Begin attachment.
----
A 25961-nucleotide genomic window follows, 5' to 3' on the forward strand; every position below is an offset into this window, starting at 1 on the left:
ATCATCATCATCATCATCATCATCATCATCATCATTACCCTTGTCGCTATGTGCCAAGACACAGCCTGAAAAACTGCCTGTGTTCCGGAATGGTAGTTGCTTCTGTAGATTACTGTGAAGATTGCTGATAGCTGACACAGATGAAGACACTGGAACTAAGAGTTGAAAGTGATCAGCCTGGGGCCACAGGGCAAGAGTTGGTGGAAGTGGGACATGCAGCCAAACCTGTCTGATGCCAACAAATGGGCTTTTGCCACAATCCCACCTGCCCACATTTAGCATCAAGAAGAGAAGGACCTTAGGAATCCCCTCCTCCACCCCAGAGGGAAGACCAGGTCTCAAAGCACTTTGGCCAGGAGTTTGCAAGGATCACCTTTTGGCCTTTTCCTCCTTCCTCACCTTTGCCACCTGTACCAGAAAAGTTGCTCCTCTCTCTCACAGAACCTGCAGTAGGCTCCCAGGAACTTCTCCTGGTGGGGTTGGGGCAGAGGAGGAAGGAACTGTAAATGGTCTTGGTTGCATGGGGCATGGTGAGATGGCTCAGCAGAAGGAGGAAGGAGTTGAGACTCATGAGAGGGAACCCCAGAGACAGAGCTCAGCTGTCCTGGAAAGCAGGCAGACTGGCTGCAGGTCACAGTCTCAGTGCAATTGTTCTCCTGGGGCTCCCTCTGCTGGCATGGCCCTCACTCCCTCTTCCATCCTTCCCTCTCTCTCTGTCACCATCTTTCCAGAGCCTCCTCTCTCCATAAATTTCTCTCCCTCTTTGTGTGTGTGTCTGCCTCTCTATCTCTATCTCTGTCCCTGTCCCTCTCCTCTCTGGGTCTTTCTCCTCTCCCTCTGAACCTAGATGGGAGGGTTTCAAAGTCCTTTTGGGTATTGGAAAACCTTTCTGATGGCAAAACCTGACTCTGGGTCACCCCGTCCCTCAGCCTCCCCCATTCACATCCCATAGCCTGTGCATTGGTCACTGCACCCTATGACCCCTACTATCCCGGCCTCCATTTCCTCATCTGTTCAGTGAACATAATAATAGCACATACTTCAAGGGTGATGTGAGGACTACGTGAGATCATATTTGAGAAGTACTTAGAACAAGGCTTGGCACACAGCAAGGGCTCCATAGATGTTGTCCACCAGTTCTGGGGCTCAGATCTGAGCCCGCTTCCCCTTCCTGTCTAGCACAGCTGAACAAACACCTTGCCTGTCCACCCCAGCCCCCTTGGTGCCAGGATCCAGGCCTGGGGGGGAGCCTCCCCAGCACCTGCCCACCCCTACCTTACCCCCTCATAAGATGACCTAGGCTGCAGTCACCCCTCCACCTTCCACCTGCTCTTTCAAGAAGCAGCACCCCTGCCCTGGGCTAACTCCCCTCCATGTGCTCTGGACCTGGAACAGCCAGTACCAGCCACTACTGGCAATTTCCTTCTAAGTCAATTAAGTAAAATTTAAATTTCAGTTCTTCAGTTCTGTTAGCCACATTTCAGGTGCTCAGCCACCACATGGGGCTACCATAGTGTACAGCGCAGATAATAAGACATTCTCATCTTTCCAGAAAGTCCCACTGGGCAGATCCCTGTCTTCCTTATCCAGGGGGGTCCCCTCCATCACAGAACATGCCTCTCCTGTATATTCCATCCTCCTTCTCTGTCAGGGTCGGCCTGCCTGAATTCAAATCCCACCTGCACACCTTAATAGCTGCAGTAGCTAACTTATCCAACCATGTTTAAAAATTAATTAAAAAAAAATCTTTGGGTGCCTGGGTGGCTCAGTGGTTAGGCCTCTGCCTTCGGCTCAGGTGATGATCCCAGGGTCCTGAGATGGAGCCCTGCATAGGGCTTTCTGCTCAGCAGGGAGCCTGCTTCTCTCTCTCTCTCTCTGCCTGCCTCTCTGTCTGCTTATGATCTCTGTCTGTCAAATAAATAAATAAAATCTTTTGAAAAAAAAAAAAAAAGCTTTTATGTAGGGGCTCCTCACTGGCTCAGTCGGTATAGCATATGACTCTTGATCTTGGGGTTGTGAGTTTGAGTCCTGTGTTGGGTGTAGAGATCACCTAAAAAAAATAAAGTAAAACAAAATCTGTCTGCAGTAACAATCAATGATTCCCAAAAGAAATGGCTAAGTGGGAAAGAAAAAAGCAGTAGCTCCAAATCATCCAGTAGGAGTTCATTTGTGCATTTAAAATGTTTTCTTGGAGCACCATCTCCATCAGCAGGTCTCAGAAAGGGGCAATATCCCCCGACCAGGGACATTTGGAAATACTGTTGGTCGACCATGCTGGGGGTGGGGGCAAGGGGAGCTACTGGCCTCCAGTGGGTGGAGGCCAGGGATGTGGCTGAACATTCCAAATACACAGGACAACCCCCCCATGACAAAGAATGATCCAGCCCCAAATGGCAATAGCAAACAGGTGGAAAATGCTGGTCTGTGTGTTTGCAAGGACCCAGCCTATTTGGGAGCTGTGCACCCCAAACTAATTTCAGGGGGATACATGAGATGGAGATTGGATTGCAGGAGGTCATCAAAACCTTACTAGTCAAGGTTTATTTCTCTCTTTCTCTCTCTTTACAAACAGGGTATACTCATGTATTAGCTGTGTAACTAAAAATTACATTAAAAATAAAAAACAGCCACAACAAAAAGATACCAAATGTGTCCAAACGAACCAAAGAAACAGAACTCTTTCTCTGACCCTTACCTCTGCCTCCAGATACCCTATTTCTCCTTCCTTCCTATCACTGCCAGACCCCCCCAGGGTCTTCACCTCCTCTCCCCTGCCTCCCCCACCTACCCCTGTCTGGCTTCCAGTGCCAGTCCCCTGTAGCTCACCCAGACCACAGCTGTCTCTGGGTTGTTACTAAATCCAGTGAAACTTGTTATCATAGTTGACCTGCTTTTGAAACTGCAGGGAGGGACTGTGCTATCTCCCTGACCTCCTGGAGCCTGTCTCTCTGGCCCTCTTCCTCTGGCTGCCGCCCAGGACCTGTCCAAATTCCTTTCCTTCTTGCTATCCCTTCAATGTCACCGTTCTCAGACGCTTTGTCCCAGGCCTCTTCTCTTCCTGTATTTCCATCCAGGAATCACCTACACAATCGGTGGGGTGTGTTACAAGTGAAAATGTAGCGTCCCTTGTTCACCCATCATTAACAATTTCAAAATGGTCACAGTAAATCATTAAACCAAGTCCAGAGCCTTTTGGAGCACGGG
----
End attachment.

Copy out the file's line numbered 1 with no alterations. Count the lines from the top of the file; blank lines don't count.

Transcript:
A 25961-nucleotide genomic window follows, 5' to 3' on the forward strand; every position below is an offset into this window, starting at 1 on the left: